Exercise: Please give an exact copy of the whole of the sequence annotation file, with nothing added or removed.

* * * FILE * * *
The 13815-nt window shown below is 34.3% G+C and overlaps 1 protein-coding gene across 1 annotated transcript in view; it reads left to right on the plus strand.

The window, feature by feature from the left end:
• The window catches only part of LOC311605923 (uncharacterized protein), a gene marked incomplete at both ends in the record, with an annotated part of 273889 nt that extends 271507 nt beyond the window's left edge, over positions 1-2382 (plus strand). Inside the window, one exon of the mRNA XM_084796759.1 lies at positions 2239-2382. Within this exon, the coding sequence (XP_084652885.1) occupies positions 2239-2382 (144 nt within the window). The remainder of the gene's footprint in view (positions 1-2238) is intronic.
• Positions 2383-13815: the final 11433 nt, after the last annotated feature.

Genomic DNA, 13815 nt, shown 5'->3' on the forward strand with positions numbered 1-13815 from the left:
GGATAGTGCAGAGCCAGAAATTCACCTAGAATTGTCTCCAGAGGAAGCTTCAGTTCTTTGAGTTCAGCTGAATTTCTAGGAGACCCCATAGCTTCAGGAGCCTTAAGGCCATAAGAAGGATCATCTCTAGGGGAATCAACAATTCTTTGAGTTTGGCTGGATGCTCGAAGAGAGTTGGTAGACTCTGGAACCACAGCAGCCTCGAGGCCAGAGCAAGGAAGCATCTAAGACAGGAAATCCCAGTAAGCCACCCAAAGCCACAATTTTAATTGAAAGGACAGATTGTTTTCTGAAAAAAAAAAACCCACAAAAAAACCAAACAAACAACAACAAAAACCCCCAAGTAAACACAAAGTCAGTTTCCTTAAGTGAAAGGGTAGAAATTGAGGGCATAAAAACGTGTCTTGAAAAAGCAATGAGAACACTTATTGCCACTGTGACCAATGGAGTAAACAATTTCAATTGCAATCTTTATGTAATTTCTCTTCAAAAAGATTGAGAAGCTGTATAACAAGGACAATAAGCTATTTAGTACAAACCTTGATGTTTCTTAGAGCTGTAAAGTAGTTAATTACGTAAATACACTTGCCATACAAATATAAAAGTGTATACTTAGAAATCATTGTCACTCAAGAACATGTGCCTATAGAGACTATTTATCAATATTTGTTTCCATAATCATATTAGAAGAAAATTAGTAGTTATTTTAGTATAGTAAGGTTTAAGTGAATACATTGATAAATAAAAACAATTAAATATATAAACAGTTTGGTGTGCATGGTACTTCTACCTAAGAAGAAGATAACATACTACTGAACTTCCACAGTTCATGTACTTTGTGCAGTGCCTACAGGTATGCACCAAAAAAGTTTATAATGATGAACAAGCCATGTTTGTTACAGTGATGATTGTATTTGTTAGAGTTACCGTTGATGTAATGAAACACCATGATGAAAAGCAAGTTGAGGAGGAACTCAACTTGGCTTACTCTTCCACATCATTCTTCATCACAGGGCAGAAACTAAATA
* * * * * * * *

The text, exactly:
The 13815-nt window shown below is 34.3% G+C and overlaps 1 protein-coding gene across 1 annotated transcript in view; it reads left to right on the plus strand.

The window, feature by feature from the left end:
• The window catches only part of LOC311605923 (uncharacterized protein), a gene marked incomplete at both ends in the record, with an annotated part of 273889 nt that extends 271507 nt beyond the window's left edge, over positions 1-2382 (plus strand). Inside the window, one exon of the mRNA XM_084796759.1 lies at positions 2239-2382. Within this exon, the coding sequence (XP_084652885.1) occupies positions 2239-2382 (144 nt within the window). The remainder of the gene's footprint in view (positions 1-2238) is intronic.
• Positions 2383-13815: the final 11433 nt, after the last annotated feature.

Genomic DNA, 13815 nt, shown 5'->3' on the forward strand with positions numbered 1-13815 from the left:
GGATAGTGCAGAGCCAGAAATTCACCTAGAATTGTCTCCAGAGGAAGCTTCAGTTCTTTGAGTTCAGCTGAATTTCTAGGAGACCCCATAGCTTCAGGAGCCTTAAGGCCATAAGAAGGATCATCTCTAGGGGAATCAACAATTCTTTGAGTTTGGCTGGATGCTCGAAGAGAGTTGGTAGACTCTGGAACCACAGCAGCCTCGAGGCCAGAGCAAGGAAGCATCTAAGACAGGAAATCCCAGTAAGCCACCCAAAGCCACAATTTTAATTGAAAGGACAGATTGTTTTCTGAAAAAAAAAAACCCACAAAAAAACCAAACAAACAACAACAAAAACCCCCAAGTAAACACAAAGTCAGTTTCCTTAAGTGAAAGGGTAGAAATTGAGGGCATAAAAACGTGTCTTGAAAAAGCAATGAGAACACTTATTGCCACTGTGACCAATGGAGTAAACAATTTCAATTGCAATCTTTATGTAATTTCTCTTCAAAAAGATTGAGAAGCTGTATAACAAGGACAATAAGCTATTTAGTACAAACCTTGATGTTTCTTAGAGCTGTAAAGTAGTTAATTACGTAAATACACTTGCCATACAAATATAAAAGTGTATACTTAGAAATCATTGTCACTCAAGAACATGTGCCTATAGAGACTATTTATCAATATTTGTTTCCATAATCATATTAGAAGAAAATTAGTAGTTATTTTAGTATAGTAAGGTTTAAGTGAATACATTGATAAATAAAAACAATTAAATATATAAACAGTTTGGTGTGCATGGTACTTCTACCTAAGAAGAAGATAACATACTACTGAACTTCCACAGTTCATGTACTTTGTGCAGTGCCTACAGGTATGCACCAAAAAAGTTTATAATGATGAACAAGCCATGTTTGTTACAGTGATGATTGTATTTGTTAGAGTTACCGTTGATGTAATGAAACACCATGATGAAAAGCAAGTTGAGGAGGAACTCAACTTGGCTTACTCTTCCACATCATTCTTCATCACAGGGCAGAAACTAAATA